The invention further encompasses industrial applications of the ball-and-socket pipe joint hereinbefore disclosed, more particularly for piping through which flows hot pressurized air, and most notably for the pipes equipping air intake manifolds for starting jet engines.

The description which follows with reference to the accompanying non-limitative exemplary drawings will give a clear understanding of how the invention can be carried into practice.

In the drawings, i

FIG. 1 is an external view with partial cutaway of a length of piping the two sections of which have been interconnected by means of a ball-and-socket joint according to the invention; and

FIG. 2 is a diametrical half sectional view on an enlarged scale of the ball-and-socket joint of FIG. 1.

The ball-and-socket joint illustrated in the accompanying drawings is used for interconnecting a pipe section A and a pipe section B (see FIG. 1). Reference to FIG. 2 shows that this joint comprises a metal end-piece 1 formed with a spherical cup embodying a spigot 2 which is secured over the pipe section A, a reinforcing rib 3 for resisting any distorting effects set up in the joint, and a spherical cup 4. The two spherical surfaces 5 and 6 of this cup are concentric with a common center C (see FIG. 1) and are protected by a hard chromium plating which makes the cup non-deformable.

The end-piece 1 with its spherical cup cooperates with a metal end-piece 7 (see FIG. 2) embodying a threaded flange 8 formed with a spigot 9 for securing the pipe section B and an inwardly projecting lip- 10. The flange 8, of which the outer face 11 has projections 12 thereon and the inner face 13 serves as an abutment for a spring washer 14, is formed with an outer lip 15 of which the inner smooth surface acts as centering means for a metal cap 16 and the outer threaded surface enables an assembling nut 17 to be screwed thereon.

A leaktight seal 18 constituting an internal metallic abutment comprises a spherical surface formed with two semicircular grooves 19 and is in contact with the spherical surface 6 of the spherical cup 4 of end-piece 1. Contact between this seal and the spring washer 14 is ensured by means of a circular bead 20 formed on the seal.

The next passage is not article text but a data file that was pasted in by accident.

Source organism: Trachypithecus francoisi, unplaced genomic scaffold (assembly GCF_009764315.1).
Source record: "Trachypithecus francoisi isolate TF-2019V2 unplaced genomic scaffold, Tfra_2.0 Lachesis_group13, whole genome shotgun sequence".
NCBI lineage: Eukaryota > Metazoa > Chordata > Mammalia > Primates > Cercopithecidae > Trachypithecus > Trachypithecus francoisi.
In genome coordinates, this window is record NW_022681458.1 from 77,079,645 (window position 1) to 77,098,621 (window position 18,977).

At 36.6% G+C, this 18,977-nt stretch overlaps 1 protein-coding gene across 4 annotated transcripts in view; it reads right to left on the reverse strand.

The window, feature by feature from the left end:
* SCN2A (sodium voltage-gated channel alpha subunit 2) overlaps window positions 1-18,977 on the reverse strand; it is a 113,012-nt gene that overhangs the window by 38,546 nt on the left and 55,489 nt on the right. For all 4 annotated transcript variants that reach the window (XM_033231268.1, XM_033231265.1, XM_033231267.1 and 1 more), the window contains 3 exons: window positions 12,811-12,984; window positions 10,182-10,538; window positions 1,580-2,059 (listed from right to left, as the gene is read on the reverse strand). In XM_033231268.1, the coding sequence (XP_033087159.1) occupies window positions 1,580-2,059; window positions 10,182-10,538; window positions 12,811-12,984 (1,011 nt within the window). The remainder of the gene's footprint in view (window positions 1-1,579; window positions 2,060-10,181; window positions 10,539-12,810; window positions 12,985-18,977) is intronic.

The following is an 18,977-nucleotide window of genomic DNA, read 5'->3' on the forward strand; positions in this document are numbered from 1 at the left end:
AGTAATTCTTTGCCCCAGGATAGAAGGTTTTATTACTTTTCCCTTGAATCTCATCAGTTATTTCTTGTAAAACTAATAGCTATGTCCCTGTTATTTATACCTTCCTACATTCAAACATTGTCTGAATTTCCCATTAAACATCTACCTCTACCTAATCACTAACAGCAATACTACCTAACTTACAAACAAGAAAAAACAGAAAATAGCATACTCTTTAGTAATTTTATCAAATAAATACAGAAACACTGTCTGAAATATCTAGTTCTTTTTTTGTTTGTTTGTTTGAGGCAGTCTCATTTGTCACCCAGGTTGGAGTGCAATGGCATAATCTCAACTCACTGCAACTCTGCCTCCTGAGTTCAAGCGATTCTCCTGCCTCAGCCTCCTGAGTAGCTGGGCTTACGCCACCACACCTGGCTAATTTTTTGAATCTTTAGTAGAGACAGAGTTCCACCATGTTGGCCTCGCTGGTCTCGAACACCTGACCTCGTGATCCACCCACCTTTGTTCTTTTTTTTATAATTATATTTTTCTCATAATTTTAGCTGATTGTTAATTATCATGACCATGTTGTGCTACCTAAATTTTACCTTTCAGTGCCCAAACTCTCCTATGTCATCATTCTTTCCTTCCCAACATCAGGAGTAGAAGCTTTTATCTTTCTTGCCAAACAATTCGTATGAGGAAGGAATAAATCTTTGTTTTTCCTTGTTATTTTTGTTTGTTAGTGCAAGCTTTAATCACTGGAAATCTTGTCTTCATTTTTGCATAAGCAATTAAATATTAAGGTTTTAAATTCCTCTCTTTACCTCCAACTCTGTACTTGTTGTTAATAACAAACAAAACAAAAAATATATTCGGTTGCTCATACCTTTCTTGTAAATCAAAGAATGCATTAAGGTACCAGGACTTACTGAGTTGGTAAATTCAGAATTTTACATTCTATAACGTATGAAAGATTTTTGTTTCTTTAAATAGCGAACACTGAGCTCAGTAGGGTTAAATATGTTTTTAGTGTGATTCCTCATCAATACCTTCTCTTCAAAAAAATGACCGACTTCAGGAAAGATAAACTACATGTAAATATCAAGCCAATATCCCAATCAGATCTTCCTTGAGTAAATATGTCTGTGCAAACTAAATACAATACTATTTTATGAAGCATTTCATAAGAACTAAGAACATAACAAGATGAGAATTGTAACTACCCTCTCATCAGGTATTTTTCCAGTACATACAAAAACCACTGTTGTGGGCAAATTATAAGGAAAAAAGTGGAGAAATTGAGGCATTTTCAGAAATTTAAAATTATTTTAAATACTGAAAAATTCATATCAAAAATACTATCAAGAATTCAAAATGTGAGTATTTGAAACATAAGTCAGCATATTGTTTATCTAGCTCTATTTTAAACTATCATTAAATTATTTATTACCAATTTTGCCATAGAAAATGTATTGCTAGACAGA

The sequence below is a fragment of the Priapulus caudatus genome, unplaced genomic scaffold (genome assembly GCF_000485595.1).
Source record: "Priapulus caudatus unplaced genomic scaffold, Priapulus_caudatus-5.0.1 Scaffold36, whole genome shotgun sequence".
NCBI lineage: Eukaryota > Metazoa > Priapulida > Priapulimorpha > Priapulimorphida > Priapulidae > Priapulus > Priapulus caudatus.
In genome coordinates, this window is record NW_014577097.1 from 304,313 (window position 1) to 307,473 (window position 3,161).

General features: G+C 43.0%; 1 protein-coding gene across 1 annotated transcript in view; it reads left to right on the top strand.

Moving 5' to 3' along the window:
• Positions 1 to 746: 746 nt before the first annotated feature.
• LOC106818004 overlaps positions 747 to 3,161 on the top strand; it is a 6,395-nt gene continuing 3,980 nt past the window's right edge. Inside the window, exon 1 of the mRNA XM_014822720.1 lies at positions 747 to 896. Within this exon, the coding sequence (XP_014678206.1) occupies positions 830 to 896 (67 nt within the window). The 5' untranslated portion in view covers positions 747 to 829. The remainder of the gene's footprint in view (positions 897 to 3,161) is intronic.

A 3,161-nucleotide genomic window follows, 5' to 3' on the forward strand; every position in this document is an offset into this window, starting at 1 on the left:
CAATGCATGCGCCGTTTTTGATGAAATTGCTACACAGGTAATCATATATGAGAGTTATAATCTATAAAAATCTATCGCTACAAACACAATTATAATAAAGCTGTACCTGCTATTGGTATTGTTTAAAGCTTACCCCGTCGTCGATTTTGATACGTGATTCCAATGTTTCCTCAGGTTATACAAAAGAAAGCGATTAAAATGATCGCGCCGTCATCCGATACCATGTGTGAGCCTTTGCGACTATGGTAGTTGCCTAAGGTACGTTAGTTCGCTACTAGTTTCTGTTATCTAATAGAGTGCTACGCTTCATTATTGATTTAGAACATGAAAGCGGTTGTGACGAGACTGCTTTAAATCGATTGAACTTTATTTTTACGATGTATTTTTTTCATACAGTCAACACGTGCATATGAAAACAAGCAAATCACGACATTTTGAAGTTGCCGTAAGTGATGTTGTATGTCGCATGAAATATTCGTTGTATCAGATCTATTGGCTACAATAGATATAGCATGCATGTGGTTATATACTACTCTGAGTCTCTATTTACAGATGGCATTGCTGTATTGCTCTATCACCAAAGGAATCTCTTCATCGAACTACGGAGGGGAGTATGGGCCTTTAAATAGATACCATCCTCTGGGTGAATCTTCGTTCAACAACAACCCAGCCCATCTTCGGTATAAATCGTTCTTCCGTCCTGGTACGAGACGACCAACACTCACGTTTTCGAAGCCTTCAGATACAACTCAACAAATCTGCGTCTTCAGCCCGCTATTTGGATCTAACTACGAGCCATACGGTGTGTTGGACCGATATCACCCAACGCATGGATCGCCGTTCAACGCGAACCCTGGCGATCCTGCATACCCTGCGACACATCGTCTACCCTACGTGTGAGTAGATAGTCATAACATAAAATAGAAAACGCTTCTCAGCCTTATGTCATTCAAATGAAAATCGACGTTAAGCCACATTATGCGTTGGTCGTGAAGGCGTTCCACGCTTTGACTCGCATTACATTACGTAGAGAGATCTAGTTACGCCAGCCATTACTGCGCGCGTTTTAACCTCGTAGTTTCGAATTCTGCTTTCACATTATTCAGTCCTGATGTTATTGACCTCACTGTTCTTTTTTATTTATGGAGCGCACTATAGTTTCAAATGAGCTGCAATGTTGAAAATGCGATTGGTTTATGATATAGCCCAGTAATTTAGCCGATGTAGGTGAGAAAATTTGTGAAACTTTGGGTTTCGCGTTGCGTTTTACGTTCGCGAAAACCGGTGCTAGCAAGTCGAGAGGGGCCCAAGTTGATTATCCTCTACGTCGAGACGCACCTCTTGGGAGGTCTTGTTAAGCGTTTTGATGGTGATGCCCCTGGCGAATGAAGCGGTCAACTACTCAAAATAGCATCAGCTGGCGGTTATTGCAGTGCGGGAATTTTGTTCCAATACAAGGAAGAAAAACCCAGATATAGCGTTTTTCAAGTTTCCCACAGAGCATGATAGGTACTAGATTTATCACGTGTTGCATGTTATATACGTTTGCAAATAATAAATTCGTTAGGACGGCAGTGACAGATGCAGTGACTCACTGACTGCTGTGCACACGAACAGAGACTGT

The cap 16 is formed with a spherical bearing surface and a cylindrical flange. This cap acts as an external abutment and comprises a spherical surface which embodies semicircular groove 21 thereon and which is in contact with the spherical surface 5 of the cup 4 of end-piece 1, an annular surface 22 for restraining the nut 17, and a lip 23 for centering the cap inside the outer lip 15 of endpiece 7 and for retaining the spring washer 14.

The assembling nut 17 is formed with a heel 24 which bears against the annular surface 22 of cap 16, and with a threaded portion which screws onto the end-piece 7. On its end remote from the screw-thread, the 'nut 17 is provided with projections 25 to enable it to be tightened.

A pin 26' locks the assembling nut 17 after it has been screwed onto the end-piece 7.

The spigots 2 and 9 can be secured onto the corresponding pipe sections in any convenient known manner. As FIG. 1 shows by way of example, the spigot 2 may be engaged over the pipe section A and rigidly secured thereto by a continuous electrical weld, while the spigot 9 may terminate in a flange 27 which is rigidly connected in the conventional manner to a flange 28 of pipe secton B by means of a clamp 29.

The protective hard chromium plating on the spherical surfaces of the cup 4 ensures very great contact hardness between these surfaces, the seal 18 and the cap 16.

In the course of the relative angular movements of the two pipe sections, the inner lip 10 of end-piece 7 provides the desirable transition blends between the passageway sections through the ball-and-socket joint and temporarily positions the seal 18 until assembling is complete.

The spring washer 14 provides a degree of thrust compatible with the relative movement between pipe sections A and B and keeps the parts 18; 1 and 16 in mutual contact.

The end-pieces 1 and 7 as well as the assembling nut 17 are preferably made of a metal harder than the metal used for the seal 18 and the cap 16, this last-mentioned metal being regarded as a soft metal in comparison with the other metal.